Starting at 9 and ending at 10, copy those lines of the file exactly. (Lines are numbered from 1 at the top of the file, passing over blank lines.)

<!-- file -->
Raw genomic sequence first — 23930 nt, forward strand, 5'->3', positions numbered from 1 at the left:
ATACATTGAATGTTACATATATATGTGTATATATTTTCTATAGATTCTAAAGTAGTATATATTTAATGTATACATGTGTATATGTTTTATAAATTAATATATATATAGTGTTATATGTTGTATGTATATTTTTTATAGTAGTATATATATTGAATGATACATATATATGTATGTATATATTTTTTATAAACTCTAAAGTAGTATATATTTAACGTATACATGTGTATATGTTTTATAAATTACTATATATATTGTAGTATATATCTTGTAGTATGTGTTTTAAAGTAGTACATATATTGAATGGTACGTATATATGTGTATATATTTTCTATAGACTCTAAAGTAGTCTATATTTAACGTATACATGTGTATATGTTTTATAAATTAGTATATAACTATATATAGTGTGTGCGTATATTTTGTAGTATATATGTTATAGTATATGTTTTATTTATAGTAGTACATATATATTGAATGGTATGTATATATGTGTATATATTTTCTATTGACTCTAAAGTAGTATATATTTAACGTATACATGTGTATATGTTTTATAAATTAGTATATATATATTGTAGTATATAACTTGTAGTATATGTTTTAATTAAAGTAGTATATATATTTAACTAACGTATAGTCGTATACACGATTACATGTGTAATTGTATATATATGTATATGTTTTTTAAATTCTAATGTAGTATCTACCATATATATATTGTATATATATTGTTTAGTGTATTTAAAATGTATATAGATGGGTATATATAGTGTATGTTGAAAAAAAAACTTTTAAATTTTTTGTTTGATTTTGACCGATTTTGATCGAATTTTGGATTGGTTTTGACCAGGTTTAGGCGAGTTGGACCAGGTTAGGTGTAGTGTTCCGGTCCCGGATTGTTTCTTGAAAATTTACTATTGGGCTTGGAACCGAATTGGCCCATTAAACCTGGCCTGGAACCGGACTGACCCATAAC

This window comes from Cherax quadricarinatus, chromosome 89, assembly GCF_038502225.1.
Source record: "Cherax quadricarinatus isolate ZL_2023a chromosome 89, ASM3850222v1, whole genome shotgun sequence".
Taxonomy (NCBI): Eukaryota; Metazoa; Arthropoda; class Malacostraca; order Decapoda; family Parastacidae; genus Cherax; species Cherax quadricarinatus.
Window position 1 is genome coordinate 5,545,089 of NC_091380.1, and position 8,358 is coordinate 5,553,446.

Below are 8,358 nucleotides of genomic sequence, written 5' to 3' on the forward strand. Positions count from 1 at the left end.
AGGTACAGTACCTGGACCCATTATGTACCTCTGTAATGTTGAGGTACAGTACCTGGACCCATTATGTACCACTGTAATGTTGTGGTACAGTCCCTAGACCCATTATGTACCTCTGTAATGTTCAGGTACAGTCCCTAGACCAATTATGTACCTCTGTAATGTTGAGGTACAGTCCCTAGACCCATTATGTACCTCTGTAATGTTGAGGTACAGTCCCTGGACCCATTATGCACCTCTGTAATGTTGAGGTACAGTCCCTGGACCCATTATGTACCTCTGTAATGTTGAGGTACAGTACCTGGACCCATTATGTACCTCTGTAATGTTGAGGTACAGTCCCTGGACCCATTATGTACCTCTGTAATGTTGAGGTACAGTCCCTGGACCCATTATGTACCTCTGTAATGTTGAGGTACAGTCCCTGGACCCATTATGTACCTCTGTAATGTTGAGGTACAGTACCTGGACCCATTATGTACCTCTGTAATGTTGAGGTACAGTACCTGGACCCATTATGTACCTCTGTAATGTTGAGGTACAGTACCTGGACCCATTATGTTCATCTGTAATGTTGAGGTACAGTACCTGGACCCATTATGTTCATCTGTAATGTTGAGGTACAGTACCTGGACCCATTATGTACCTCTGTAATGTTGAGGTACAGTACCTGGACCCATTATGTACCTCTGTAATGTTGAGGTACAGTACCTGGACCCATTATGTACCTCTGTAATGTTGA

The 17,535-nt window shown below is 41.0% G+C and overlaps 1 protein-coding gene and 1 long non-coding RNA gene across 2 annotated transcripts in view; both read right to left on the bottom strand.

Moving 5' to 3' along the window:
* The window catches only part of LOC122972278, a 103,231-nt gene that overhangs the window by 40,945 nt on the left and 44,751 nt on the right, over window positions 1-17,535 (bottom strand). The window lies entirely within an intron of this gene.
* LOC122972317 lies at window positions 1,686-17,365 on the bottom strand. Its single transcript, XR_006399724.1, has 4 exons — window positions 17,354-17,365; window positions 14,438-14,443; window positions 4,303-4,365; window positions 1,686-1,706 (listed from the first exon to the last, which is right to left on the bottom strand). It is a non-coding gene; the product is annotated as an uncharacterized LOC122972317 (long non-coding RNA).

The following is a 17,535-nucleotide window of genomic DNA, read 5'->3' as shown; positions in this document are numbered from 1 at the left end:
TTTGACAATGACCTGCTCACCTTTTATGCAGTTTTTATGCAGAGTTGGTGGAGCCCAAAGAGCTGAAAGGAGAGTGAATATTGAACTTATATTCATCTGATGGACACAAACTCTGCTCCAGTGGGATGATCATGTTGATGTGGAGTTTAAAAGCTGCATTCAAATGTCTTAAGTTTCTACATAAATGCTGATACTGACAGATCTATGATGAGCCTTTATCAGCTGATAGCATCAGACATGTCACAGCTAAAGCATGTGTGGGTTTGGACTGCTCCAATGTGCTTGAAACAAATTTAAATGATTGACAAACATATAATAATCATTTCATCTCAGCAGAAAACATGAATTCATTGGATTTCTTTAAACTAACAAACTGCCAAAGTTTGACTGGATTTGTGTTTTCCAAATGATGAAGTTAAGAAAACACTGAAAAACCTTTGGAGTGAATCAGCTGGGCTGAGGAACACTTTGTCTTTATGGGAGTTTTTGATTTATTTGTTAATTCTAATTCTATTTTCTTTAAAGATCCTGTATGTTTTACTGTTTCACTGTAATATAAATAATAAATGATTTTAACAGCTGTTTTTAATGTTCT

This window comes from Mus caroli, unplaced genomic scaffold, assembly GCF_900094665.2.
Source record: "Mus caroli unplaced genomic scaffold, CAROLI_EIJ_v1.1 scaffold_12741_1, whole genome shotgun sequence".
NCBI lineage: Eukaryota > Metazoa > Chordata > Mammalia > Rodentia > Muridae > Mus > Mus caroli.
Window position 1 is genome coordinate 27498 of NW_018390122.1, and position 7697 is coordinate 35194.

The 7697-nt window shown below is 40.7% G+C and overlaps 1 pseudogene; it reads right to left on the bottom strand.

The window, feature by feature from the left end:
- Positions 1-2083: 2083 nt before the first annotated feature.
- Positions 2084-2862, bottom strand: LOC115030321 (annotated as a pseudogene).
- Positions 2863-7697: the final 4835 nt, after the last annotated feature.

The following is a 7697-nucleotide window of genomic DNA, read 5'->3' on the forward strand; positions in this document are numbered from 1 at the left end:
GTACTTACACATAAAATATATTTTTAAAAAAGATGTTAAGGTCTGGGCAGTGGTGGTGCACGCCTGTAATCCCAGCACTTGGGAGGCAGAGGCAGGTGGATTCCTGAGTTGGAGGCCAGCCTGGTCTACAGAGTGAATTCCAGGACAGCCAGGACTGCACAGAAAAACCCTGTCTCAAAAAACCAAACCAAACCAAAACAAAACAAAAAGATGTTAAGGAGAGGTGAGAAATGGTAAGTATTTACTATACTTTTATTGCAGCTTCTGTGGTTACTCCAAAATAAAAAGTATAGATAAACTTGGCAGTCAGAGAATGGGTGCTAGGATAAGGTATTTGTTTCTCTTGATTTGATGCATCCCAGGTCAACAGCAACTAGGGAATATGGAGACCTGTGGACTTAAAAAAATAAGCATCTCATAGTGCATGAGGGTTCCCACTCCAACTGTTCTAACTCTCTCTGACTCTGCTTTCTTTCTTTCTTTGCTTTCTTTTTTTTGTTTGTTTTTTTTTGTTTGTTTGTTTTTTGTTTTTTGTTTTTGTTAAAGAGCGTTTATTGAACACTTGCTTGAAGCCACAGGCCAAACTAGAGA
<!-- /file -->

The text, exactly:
The 17,535-nt window shown below is 41.0% G+C and overlaps 1 protein-coding gene and 1 long non-coding RNA gene across 2 annotated transcripts in view; both read right to left on the bottom strand.

Moving 5' to 3' along the window: